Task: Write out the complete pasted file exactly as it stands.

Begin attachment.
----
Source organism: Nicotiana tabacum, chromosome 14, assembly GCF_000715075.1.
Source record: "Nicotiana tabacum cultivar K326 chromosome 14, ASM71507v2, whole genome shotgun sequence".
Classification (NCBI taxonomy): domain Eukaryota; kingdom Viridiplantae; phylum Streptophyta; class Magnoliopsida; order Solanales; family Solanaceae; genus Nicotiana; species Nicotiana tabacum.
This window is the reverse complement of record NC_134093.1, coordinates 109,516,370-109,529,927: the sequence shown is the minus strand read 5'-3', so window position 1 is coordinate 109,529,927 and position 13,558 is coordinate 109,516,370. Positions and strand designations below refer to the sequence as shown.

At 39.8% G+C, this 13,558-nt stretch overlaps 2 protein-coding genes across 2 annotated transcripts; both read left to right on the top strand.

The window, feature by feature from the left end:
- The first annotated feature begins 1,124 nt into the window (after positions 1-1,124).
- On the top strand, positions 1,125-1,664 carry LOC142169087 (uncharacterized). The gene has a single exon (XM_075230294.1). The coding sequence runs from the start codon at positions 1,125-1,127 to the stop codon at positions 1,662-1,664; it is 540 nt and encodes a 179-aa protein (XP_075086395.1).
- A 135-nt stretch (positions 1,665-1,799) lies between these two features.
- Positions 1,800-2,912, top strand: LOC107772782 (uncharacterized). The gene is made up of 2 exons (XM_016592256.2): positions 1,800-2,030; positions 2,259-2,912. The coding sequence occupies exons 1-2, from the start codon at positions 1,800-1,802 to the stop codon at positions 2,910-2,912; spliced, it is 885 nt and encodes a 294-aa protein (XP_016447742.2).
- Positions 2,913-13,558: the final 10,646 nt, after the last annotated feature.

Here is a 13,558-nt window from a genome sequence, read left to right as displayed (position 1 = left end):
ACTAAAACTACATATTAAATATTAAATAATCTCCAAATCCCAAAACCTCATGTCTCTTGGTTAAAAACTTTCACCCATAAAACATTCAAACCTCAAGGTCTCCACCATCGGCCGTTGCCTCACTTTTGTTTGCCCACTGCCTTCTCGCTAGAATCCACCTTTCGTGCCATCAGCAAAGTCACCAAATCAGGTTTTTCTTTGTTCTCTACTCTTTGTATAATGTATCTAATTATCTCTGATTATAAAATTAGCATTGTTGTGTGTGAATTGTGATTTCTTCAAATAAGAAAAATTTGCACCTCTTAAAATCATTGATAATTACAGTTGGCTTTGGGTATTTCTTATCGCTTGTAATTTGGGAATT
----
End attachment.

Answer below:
Source organism: Nicotiana tabacum, chromosome 14, assembly GCF_000715075.1.
Source record: "Nicotiana tabacum cultivar K326 chromosome 14, ASM71507v2, whole genome shotgun sequence".
Classification (NCBI taxonomy): domain Eukaryota; kingdom Viridiplantae; phylum Streptophyta; class Magnoliopsida; order Solanales; family Solanaceae; genus Nicotiana; species Nicotiana tabacum.
This window is the reverse complement of record NC_134093.1, coordinates 109,516,370-109,529,927: the sequence shown is the minus strand read 5'-3', so window position 1 is coordinate 109,529,927 and position 13,558 is coordinate 109,516,370. Positions and strand designations below refer to the sequence as shown.

At 39.8% G+C, this 13,558-nt stretch overlaps 2 protein-coding genes across 2 annotated transcripts; both read left to right on the top strand.

The window, feature by feature from the left end:
- The first annotated feature begins 1,124 nt into the window (after positions 1-1,124).
- On the top strand, positions 1,125-1,664 carry LOC142169087 (uncharacterized). The gene has a single exon (XM_075230294.1). The coding sequence runs from the start codon at positions 1,125-1,127 to the stop codon at positions 1,662-1,664; it is 540 nt and encodes a 179-aa protein (XP_075086395.1).
- A 135-nt stretch (positions 1,665-1,799) lies between these two features.
- Positions 1,800-2,912, top strand: LOC107772782 (uncharacterized). The gene is made up of 2 exons (XM_016592256.2): positions 1,800-2,030; positions 2,259-2,912. The coding sequence occupies exons 1-2, from the start codon at positions 1,800-1,802 to the stop codon at positions 2,910-2,912; spliced, it is 885 nt and encodes a 294-aa protein (XP_016447742.2).
- Positions 2,913-13,558: the final 10,646 nt, after the last annotated feature.

Here is a 13,558-nt window from a genome sequence, read left to right as displayed (position 1 = left end):
ACTAAAACTACATATTAAATATTAAATAATCTCCAAATCCCAAAACCTCATGTCTCTTGGTTAAAAACTTTCACCCATAAAACATTCAAACCTCAAGGTCTCCACCATCGGCCGTTGCCTCACTTTTGTTTGCCCACTGCCTTCTCGCTAGAATCCACCTTTCGTGCCATCAGCAAAGTCACCAAATCAGGTTTTTCTTTGTTCTCTACTCTTTGTATAATGTATCTAATTATCTCTGATTATAAAATTAGCATTGTTGTGTGTGAATTGTGATTTCTTCAAATAAGAAAAATTTGCACCTCTTAAAATCATTGATAATTACAGTTGGCTTTGGGTATTTCTTATCGCTTGTAATTTGGGAATT